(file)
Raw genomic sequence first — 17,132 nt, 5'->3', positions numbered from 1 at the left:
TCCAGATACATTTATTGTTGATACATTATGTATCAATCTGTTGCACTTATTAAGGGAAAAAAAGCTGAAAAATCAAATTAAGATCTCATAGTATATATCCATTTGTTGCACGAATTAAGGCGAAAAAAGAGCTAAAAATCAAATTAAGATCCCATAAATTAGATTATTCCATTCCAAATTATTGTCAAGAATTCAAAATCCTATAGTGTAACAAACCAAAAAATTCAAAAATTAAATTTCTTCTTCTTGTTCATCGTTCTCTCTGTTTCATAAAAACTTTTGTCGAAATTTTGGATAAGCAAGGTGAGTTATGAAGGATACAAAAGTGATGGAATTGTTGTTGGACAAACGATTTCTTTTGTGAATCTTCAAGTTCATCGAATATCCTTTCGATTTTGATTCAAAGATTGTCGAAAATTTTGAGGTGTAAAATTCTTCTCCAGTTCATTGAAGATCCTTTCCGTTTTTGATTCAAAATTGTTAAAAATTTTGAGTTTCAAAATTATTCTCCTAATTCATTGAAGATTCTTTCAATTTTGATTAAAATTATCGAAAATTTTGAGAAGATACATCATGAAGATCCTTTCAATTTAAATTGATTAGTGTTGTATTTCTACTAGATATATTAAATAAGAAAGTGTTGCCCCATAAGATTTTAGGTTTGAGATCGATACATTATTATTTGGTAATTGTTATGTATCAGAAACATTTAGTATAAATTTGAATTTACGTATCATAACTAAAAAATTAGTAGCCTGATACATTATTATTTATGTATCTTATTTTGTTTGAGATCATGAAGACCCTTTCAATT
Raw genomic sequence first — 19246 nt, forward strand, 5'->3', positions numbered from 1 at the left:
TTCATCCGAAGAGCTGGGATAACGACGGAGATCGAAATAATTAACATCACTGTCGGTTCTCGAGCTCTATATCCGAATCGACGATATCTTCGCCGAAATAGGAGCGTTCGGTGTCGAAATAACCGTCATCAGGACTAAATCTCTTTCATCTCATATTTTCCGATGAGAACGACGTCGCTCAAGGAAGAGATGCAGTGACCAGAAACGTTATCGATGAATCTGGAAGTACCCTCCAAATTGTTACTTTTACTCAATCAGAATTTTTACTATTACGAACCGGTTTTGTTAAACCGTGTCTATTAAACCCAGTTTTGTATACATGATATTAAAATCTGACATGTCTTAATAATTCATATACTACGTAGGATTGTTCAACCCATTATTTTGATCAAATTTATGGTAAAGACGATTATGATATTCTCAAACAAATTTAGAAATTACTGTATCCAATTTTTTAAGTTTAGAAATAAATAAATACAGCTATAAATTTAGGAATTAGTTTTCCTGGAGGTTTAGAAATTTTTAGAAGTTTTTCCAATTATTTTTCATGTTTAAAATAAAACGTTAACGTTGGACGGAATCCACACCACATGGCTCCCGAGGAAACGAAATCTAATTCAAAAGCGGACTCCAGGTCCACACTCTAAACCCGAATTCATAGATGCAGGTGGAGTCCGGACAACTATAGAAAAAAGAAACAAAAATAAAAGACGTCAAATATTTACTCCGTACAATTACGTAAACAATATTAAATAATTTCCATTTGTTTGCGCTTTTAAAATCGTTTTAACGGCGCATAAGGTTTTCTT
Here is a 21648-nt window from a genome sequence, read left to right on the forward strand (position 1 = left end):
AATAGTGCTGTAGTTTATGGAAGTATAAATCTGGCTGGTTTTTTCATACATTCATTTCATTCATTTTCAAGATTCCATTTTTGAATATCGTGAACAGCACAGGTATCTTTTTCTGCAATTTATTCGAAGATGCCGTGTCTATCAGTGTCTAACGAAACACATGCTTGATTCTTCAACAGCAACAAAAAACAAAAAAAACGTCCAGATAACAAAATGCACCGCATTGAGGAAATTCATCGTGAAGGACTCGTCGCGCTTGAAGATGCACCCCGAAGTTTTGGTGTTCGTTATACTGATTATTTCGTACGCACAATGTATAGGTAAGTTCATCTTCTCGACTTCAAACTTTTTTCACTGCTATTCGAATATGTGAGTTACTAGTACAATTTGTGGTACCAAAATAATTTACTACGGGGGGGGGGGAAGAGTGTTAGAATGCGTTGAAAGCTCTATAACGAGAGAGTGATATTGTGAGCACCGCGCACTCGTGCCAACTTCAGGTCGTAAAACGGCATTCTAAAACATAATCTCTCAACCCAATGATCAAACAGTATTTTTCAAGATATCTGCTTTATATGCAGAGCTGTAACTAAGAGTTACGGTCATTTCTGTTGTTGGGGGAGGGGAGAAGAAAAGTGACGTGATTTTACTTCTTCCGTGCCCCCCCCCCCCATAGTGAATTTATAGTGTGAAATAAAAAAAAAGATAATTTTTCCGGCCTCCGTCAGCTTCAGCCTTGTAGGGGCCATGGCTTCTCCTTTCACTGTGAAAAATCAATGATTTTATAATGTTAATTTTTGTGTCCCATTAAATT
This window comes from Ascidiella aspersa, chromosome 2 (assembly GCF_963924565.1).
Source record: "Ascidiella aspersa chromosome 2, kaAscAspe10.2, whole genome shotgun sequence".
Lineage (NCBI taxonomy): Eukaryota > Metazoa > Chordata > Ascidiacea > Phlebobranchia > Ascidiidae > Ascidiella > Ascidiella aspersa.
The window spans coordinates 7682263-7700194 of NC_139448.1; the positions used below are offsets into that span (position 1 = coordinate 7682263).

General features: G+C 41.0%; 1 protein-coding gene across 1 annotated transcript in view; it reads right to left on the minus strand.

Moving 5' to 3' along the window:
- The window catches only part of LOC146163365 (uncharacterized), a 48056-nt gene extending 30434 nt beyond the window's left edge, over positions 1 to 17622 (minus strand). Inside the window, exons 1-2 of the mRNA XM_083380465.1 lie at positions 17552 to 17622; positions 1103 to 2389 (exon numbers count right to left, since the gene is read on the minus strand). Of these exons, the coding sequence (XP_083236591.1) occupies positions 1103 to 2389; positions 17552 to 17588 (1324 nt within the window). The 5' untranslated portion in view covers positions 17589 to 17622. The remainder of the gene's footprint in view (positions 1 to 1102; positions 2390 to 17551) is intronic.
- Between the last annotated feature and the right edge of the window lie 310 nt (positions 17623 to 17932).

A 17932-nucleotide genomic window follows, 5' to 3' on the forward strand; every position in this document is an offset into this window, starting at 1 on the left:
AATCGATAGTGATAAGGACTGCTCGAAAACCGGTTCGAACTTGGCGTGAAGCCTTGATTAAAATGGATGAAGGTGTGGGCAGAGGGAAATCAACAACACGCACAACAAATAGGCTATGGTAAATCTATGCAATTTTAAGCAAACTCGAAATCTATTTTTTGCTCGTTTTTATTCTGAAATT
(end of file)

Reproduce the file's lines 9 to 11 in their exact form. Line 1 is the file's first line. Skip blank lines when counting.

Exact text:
Lineage (NCBI taxonomy): Eukaryota > Metazoa > Chordata > Ascidiacea > Phlebobranchia > Ascidiidae > Ascidiella > Ascidiella aspersa.
The window spans coordinates 7682263-7700194 of NC_139448.1; the positions used below are offsets into that span (position 1 = coordinate 7682263).

General features: G+C 41.0%; 1 protein-coding gene across 1 annotated transcript in view; it reads right to left on the minus strand.